SB 5210

This analysis was prepared by non-partisan legislative staff for the use of legislative members in their deliberations. This analysis is not a part of the legislation nor does it constitute a statement of legislative intent.

As of January 28, 2019

Title: An act relating to notification to purchasers of hearing instruments about uses and benefits of telecoil and bluetooth technology.

Brief Description: Notifying purchasers of hearing instruments about uses and benefits of telecoil and bluetooth technology.

Sponsors: Senators Palumbo, Bailey, Rolfes, Wilson, C., Randall, Hunt, Das and Keiser.

Brief History:

Committee Activity: Health & Long Term Care: 1/28/19.

Brief Summary of Bill

  • Requires persons who dispense hearing instruments to notify potential purchasers of the uses, benefits, and limitations of telecoil-enabled and bluetooth devices.

  • Requires the Office of the Deaf and Hard of Hearing to develop educational materials on the uses, benefits, and limitations of hearing assistive technology.


Staff: Evan Klein (786-7483)

Background: The regulation of health care professionals that engage in hearing and speech services falls under RCW 18.35, which requires the fitting and dispensing of hearing instruments be performed by a licensed hearing aid specialist or a licensed audiologist.

Telecoil devices, also known as T-coils, are devices built into hearing aids to expand the function of the system. When used with other hearing assistance systems, the telecoil devices can amplify sound coming from a sound system.

Under the Americans with Disabilities Act, assistive hearing devices must be available in assembly areas where audible communication is integral to the use of the space. Assembly areas include classrooms, lecture halls, courtrooms, public meeting and hearing rooms, legislative chambers, theaters, and other locations.

Summary of Bill: Any person who fits or dispenses hearing instruments must:

The Department of Health may adopt rules to create a standard receipt form.

The Office of the Deaf and Hard of Hearing must develop educational materials to be distributed by hearing aid dispensers, including audiologists, to persons with hearing loss explaining the uses, benefits, and limitations of hearing assistive technology, including telecoil and bluetooth.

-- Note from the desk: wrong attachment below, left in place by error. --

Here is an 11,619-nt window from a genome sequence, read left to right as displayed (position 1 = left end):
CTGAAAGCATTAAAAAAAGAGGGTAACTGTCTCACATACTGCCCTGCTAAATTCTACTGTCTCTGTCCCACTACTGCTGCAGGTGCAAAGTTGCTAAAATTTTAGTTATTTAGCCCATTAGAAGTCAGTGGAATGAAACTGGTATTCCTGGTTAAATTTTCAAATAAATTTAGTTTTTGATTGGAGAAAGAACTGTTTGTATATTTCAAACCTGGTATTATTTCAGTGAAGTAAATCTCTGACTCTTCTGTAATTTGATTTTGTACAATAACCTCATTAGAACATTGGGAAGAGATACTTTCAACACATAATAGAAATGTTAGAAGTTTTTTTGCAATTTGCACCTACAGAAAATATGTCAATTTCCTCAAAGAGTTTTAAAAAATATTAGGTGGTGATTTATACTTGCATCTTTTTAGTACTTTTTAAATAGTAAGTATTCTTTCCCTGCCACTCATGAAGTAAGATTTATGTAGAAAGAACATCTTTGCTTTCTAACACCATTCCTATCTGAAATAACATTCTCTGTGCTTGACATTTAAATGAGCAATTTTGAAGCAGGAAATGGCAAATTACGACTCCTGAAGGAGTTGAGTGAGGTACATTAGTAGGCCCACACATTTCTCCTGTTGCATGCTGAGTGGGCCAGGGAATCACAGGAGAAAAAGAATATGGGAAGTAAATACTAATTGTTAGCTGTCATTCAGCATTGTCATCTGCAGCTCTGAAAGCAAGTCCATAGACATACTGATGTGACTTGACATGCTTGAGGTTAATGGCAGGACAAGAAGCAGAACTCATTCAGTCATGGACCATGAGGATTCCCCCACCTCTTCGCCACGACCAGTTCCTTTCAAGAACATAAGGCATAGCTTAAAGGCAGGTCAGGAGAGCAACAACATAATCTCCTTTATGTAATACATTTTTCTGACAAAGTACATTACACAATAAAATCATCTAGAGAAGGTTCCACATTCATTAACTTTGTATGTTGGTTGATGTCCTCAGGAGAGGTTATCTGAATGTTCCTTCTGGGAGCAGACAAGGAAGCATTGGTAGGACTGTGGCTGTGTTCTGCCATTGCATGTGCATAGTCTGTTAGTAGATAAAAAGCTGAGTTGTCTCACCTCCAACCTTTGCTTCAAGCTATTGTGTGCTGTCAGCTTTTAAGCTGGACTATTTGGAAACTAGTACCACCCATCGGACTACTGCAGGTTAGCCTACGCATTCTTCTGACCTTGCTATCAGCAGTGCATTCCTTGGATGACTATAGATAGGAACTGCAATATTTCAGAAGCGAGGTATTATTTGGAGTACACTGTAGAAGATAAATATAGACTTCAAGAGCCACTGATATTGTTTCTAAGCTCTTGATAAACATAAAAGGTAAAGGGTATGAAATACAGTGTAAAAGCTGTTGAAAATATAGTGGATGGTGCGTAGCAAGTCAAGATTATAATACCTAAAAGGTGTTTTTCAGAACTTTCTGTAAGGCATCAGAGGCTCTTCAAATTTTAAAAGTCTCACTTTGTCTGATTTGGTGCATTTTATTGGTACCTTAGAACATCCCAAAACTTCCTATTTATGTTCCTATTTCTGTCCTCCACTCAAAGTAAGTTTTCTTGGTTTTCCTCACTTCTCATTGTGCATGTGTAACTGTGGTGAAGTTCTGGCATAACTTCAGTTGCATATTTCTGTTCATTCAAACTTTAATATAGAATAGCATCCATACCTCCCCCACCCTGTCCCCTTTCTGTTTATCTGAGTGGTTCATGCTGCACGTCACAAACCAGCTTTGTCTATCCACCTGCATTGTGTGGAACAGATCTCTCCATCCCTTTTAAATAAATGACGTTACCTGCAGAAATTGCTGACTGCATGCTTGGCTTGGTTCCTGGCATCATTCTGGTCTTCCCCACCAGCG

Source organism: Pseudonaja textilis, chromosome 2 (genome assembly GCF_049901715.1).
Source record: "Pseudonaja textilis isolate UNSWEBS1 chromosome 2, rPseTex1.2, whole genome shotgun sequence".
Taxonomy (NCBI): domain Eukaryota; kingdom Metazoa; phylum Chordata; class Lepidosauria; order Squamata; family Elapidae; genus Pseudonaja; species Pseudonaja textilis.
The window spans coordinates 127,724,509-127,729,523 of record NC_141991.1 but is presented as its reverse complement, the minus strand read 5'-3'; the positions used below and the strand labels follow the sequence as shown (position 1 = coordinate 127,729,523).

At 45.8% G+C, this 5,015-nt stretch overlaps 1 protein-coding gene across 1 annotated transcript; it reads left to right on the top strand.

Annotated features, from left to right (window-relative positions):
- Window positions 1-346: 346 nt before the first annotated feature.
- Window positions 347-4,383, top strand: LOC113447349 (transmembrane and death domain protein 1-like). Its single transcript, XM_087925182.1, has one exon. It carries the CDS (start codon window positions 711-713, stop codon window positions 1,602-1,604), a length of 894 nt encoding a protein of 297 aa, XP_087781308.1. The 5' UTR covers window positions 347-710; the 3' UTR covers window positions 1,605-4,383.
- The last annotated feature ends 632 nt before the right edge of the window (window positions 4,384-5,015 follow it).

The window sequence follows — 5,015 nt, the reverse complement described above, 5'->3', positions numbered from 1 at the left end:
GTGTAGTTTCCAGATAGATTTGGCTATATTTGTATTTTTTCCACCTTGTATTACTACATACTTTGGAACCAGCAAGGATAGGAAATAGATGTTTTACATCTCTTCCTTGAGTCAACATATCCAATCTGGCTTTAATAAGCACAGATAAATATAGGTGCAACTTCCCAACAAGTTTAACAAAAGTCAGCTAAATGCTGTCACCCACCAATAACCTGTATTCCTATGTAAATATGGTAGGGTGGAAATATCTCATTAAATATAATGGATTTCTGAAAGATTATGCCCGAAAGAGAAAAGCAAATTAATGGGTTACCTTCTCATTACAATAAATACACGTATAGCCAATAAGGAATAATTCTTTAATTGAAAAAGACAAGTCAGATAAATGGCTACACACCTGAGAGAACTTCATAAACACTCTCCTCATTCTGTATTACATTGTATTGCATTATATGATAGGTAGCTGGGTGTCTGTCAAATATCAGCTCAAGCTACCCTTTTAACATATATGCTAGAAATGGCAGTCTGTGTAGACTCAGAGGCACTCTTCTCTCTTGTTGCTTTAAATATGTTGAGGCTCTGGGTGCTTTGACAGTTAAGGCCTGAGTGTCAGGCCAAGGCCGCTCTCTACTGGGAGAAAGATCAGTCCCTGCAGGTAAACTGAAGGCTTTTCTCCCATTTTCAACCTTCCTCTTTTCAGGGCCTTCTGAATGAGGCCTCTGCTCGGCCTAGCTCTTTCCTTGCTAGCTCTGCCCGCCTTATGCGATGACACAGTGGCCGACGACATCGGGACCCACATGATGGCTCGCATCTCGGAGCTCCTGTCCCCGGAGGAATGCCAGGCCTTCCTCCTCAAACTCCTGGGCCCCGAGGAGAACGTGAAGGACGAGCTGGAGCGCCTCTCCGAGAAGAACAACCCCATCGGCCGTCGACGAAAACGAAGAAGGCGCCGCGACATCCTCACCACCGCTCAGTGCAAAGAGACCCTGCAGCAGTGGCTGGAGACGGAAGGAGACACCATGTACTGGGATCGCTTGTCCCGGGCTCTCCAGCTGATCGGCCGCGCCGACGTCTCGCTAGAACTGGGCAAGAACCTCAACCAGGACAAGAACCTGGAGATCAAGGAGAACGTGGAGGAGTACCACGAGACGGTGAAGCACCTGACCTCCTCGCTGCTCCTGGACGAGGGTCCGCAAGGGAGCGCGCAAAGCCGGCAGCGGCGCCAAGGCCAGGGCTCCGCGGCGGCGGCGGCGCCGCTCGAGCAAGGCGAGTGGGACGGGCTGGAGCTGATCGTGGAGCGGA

Appropriation: None.

Fiscal Note: Available.

Creates Committee/Commission/Task Force that includes Legislative members: No.

Effective Date: Ninety days after adjournment of session in which bill is passed.

Staff Summary of Public Testimony: PRO: Telecoil devices allow people to receive a signal to hear in assembly areas, but patients are not being notified about these devices. If people do not know of the existence of bluetooth in a hearing aid, they might not take advantage of technology. Audiologists do not regularly discuss telecoil or bluetooth technologies with patients. Most hearing aids are available with telecoils, and the telecoils do not add more than a few cents to the price. Hearing aid specialists and audiologists should be telling patients about these devices. All of the laws put forward in the ADA to require assistive technology, require the telecoil to allow for hearing aid compatibility.

OTHER: Requiring in statute that patients be counseled about specific technologies is concerning. We do not know when the technology may change, so the statute should not be so specific. The providers should be able to determine what is best for the patient.

Persons Testifying: PRO: Cynthia Stewart, Hearing Loss Association—Washington; Warren Weissman, Hearing Loss Association—Washington; Diana Townsend, Hearing Loss Association—Washington; Cheri Perazzoli, Hearing Loss Association—Washington. OTHER: Melissa Johnson, Washington Speech-Language-Hearing Association.

Persons Signed In To Testify But Not Testifying: No one.